Saturday, June 14, 2008

Kawau Island

Pohutakawa Tree



Kawau Island in the Hauraki Gulf of New Zealand which I posted about in the Kowai Coast is a good place to see birds up close. Catch a boat from Sandspit Wharf near Warkworth to Kawau Island. The Island has kiwi birds and also two thirds of the North Island wekas. Another chunky flightless land birds, wekas have reddish brown feathers and walk with a flicking tail. Wekas are nosey, so it’s not too hard to spot one. The wekas and birds in For the Birds are all native birds.

New Zealand has a lot of tourist over-stayers– people that like New Zealand so much they hang around after their visas expire. They also have many feathered and furred tourist over-stayers. When the Maori arrived from the Society Islands in the 14th century to escape food shortages and war, they found plenty of food, though not much good red meat. Other than two species of bat, there were no land mammals. The flightless Kiwi birds and wekas dug around on the forest floor for their dinner.

In 1862, Sir George Grey, Governor of New Zealand, bought Kawau Island and remodeled the existing mine manager’s house into the Mansion House and surrounded it with botanical gardens and a zoological park. Grey also brought in five species of wallabies. Cute little pests, they tore up the native vegetation along with the not so cute possums, another pest. The wallabies destroyed baby pohutakawa trees so there can never be any mature trees. In many areas, the ground is also often bare, leaving the birds without food or shelter. Even the surrounding marine water has silt carried across the bare ground by rainwater.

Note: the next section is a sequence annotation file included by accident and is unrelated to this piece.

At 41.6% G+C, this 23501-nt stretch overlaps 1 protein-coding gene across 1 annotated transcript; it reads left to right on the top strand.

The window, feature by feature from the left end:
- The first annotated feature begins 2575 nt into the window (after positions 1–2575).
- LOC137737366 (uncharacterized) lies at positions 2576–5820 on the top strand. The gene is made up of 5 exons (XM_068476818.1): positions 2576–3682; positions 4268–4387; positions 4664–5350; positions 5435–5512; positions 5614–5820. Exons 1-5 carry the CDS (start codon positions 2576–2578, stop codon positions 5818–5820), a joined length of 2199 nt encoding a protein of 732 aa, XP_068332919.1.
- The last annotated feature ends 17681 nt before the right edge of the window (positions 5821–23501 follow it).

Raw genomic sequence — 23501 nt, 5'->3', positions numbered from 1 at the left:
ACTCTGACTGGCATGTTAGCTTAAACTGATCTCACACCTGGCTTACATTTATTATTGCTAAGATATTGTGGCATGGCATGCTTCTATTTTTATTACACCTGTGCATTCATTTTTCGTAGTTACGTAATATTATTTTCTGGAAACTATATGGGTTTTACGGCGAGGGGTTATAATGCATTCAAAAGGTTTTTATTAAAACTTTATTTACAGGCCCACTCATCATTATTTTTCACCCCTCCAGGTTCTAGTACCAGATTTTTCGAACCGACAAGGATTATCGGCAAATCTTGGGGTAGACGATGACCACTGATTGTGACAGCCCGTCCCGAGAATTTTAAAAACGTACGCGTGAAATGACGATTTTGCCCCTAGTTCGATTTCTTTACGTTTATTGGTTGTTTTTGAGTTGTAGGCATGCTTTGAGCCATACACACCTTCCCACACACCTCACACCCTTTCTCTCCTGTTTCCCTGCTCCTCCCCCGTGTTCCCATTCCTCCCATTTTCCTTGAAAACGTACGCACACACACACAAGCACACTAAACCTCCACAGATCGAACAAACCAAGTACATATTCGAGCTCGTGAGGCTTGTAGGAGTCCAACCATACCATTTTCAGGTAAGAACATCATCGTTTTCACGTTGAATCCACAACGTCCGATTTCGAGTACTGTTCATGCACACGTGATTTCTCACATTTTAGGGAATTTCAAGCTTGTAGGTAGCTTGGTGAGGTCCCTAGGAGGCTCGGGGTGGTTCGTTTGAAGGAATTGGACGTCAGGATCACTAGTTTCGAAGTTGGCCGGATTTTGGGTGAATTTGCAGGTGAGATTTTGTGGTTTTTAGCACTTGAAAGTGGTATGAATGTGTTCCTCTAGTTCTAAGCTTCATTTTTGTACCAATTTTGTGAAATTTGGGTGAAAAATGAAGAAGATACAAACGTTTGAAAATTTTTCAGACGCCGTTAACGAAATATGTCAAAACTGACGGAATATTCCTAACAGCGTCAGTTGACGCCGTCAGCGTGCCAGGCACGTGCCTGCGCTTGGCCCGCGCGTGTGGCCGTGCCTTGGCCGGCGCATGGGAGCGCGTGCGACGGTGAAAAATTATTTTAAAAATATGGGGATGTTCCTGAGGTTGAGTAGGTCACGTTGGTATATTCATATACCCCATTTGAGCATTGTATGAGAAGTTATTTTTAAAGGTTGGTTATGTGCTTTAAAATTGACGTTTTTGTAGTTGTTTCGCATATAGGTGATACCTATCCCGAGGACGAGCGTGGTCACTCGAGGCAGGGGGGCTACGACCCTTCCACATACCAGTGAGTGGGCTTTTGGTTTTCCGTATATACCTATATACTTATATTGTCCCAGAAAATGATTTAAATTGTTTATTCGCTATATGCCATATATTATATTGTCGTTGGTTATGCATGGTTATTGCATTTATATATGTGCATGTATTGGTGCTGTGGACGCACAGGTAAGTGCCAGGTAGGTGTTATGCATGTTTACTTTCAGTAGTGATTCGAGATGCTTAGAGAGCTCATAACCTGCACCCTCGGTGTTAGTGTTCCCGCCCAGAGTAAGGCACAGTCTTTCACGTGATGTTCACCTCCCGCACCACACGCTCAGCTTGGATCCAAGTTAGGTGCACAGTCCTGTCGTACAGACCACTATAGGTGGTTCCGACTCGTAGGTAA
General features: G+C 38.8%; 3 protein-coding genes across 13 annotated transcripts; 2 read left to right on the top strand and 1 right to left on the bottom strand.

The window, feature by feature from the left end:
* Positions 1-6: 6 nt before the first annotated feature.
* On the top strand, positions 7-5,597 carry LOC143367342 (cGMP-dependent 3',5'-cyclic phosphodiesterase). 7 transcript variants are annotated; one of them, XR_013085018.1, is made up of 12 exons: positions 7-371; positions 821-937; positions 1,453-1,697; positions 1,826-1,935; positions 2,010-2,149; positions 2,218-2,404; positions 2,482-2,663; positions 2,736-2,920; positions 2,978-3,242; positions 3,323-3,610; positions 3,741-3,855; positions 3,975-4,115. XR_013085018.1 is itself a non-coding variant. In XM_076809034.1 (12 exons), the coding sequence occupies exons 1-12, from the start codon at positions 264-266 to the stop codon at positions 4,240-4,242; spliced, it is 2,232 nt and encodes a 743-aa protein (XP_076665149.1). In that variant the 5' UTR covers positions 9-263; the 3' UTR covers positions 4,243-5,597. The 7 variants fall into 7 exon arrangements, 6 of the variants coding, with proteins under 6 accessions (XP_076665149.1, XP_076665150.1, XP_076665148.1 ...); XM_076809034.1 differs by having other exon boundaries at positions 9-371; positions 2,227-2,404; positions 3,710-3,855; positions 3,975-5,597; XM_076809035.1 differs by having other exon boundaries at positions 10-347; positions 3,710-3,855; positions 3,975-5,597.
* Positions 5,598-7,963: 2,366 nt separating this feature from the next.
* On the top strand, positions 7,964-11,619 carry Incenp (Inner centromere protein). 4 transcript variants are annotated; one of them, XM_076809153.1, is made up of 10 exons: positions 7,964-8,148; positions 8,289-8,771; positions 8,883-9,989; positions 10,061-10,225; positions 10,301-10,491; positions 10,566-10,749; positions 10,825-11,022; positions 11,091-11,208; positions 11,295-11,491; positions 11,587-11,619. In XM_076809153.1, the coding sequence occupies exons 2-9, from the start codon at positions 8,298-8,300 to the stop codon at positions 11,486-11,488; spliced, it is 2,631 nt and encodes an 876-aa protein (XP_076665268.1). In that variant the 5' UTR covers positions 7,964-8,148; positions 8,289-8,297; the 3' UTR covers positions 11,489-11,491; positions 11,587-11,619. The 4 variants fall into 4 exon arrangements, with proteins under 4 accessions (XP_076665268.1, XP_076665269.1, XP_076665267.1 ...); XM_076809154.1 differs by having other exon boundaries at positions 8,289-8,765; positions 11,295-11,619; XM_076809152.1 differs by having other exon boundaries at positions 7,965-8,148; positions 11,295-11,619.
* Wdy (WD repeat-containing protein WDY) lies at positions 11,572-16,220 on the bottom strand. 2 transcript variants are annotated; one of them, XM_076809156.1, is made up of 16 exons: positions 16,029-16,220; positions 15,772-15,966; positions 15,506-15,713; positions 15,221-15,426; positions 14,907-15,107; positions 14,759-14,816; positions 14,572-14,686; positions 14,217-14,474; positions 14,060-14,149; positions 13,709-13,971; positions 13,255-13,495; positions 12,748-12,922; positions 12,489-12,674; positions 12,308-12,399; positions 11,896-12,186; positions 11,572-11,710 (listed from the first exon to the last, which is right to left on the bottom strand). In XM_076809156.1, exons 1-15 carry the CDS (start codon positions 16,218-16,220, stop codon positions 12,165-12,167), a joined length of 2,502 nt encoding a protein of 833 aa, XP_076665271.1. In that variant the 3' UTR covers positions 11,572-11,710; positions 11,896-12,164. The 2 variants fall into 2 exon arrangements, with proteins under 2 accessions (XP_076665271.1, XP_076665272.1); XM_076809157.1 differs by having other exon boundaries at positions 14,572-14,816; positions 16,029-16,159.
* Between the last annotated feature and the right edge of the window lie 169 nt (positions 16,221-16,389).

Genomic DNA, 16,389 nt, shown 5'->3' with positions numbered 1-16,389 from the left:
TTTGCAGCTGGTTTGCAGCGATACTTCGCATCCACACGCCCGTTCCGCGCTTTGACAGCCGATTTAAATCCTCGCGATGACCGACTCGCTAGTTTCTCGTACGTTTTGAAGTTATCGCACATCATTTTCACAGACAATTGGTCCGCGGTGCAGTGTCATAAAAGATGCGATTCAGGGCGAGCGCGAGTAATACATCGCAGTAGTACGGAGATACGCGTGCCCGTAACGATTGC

Pohutakawa Blossum



Pohutakawa Trust New Zealand is an attempt by the private landowners to reverse the damage by reducing the number of wallabies and possums so more native birds can survive. Pohutakawa’s, which the trust is attempting to save on Kawau are the bright red "New Zealand Christmas Trees" you’ll see in bloom if you visit New Zealand in the holiday season.

Lyn Harris

RV in NZ: How to Spend Your Winters South in New Zealand

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1 comment:

Anonymous said...

Looks like the Martians are landing over that Pohutakawa tree. Interesting photos.